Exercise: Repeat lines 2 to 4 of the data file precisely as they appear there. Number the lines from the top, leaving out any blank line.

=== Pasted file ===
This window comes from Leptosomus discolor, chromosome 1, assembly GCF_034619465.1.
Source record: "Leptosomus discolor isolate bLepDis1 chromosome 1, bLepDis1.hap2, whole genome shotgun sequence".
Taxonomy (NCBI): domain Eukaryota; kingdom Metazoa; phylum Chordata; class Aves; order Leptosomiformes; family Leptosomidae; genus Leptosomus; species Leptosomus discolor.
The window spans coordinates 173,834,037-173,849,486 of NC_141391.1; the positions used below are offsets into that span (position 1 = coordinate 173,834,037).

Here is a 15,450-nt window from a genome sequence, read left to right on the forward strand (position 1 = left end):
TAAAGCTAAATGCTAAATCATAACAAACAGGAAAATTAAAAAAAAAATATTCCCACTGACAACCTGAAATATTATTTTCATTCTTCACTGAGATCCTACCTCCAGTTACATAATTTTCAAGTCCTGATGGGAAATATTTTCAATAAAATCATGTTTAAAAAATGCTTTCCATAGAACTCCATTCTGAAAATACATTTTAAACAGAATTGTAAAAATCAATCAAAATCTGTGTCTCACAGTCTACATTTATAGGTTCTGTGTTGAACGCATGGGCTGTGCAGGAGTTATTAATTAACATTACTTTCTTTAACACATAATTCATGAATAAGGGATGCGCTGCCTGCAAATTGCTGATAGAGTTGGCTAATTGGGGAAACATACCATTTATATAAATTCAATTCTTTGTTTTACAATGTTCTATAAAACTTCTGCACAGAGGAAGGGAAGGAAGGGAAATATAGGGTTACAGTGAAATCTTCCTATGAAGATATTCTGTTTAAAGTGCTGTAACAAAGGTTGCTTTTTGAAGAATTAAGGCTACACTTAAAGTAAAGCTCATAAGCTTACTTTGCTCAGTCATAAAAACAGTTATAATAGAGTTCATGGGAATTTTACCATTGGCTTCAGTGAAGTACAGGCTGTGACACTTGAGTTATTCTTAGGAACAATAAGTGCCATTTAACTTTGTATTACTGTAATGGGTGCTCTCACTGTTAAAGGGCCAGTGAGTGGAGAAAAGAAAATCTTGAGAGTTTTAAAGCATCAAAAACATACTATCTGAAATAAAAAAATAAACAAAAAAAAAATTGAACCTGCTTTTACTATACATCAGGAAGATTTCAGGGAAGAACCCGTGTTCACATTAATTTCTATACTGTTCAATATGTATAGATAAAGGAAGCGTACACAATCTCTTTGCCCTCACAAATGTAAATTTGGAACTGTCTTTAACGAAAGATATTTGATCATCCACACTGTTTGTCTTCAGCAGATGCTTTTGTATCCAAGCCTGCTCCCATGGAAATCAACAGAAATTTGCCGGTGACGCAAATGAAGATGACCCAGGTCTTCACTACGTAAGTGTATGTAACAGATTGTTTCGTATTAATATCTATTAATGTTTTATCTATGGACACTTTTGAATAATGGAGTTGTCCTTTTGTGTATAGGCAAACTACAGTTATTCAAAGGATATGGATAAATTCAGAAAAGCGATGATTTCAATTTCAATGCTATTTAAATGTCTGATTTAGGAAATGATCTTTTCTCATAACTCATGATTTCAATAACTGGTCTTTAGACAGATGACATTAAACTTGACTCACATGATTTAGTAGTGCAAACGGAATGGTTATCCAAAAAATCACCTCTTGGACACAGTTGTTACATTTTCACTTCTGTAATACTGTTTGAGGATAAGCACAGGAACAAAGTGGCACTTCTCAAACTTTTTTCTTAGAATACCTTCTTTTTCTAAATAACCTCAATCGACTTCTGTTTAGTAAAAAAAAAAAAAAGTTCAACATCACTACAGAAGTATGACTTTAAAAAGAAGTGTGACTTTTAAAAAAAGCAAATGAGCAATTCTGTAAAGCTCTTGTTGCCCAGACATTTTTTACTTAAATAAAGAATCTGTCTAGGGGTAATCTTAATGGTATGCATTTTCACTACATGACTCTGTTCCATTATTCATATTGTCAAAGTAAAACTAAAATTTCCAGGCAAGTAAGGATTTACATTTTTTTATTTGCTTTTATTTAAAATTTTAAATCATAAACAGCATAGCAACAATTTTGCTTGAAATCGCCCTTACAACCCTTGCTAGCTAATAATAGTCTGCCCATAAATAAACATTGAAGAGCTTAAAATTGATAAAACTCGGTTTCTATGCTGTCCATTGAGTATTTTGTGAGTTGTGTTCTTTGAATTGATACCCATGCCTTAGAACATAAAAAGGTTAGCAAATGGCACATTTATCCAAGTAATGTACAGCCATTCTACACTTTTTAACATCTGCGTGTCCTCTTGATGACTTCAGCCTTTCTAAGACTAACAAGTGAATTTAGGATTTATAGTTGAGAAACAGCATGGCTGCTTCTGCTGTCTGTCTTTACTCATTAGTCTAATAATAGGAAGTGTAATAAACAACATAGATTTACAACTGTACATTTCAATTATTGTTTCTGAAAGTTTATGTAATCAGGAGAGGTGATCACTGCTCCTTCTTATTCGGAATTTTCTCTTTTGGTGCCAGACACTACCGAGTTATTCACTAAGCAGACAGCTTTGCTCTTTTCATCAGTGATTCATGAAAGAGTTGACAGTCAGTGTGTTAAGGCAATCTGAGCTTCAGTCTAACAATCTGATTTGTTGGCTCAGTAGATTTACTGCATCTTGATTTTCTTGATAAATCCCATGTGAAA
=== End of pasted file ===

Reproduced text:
Source record: "Leptosomus discolor isolate bLepDis1 chromosome 1, bLepDis1.hap2, whole genome shotgun sequence".
Taxonomy (NCBI): domain Eukaryota; kingdom Metazoa; phylum Chordata; class Aves; order Leptosomiformes; family Leptosomidae; genus Leptosomus; species Leptosomus discolor.
The window spans coordinates 173,834,037-173,849,486 of NC_141391.1; the positions used below are offsets into that span (position 1 = coordinate 173,834,037).